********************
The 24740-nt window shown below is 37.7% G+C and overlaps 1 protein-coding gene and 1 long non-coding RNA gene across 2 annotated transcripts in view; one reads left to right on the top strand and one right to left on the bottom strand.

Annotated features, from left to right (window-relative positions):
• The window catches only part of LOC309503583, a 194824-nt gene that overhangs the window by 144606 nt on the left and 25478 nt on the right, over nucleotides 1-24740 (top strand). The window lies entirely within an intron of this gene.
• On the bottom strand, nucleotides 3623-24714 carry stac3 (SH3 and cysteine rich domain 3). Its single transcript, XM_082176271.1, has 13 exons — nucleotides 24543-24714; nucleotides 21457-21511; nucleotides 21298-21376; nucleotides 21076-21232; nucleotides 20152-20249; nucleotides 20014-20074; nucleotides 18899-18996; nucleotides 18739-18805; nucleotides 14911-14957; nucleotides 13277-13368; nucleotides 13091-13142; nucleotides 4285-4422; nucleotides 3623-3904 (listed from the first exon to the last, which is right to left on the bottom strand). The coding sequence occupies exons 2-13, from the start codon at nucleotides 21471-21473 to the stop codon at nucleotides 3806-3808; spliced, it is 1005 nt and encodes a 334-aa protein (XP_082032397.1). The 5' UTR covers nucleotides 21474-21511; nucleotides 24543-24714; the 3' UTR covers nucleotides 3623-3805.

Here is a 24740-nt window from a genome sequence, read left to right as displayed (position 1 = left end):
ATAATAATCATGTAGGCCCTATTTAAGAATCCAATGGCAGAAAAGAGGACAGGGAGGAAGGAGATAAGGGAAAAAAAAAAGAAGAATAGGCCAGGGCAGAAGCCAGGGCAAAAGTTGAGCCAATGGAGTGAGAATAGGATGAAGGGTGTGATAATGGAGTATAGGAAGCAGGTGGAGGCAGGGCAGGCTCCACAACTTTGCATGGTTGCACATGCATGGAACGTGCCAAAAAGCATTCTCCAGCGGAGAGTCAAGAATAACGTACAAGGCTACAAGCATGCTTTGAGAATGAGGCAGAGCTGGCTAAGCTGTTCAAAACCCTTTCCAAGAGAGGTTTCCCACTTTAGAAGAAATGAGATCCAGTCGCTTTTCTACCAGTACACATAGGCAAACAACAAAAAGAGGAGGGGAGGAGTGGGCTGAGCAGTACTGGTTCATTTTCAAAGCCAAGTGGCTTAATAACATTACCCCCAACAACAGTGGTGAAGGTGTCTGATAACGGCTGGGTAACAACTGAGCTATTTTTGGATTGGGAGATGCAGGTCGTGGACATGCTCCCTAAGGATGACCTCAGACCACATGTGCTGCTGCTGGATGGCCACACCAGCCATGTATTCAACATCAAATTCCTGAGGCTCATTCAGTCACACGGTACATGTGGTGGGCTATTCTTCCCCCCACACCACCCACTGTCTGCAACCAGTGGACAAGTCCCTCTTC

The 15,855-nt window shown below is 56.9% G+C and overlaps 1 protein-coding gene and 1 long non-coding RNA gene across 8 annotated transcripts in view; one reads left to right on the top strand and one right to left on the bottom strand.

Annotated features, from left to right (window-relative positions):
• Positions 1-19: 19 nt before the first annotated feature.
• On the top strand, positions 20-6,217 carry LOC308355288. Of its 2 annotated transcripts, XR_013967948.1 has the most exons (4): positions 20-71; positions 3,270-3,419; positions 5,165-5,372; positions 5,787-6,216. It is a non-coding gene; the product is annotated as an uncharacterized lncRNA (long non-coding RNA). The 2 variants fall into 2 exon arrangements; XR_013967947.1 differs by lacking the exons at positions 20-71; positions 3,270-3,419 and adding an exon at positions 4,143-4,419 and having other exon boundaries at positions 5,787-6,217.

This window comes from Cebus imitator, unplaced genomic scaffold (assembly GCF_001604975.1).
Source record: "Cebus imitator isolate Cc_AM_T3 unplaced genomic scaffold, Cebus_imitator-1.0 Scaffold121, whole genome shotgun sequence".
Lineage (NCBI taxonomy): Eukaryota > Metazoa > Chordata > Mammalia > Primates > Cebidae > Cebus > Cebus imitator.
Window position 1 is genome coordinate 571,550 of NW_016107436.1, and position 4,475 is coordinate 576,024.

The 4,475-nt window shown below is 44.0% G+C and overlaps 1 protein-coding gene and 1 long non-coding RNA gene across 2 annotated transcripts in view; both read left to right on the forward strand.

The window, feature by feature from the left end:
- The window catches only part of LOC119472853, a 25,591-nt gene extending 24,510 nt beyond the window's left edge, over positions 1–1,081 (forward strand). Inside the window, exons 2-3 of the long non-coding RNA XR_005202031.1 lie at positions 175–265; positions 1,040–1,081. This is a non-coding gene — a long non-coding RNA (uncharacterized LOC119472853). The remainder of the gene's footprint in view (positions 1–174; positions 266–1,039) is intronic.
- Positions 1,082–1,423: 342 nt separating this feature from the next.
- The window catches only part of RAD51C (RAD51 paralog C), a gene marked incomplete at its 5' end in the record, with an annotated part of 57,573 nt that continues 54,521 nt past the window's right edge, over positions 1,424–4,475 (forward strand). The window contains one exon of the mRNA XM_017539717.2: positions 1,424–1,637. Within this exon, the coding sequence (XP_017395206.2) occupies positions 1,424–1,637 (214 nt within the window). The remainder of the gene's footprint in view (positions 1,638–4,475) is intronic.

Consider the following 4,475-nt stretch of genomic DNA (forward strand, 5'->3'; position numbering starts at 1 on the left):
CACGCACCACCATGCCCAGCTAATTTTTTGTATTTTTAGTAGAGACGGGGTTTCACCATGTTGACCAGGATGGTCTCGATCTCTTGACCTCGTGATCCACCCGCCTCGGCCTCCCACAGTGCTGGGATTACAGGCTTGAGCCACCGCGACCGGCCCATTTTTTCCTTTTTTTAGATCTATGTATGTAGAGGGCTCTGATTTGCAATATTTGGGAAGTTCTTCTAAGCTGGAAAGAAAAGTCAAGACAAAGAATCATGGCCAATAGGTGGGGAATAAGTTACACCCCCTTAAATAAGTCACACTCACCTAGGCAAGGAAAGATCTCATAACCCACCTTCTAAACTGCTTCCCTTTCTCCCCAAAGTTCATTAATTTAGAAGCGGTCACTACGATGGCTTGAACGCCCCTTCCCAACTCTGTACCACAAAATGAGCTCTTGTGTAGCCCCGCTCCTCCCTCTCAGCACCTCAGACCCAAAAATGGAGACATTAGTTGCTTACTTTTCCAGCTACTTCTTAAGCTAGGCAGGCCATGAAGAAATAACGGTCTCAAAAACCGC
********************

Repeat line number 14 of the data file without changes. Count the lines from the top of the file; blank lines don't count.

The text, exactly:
Window position 1 is genome coordinate 571,550 of NW_016107436.1, and position 4,475 is coordinate 576,024.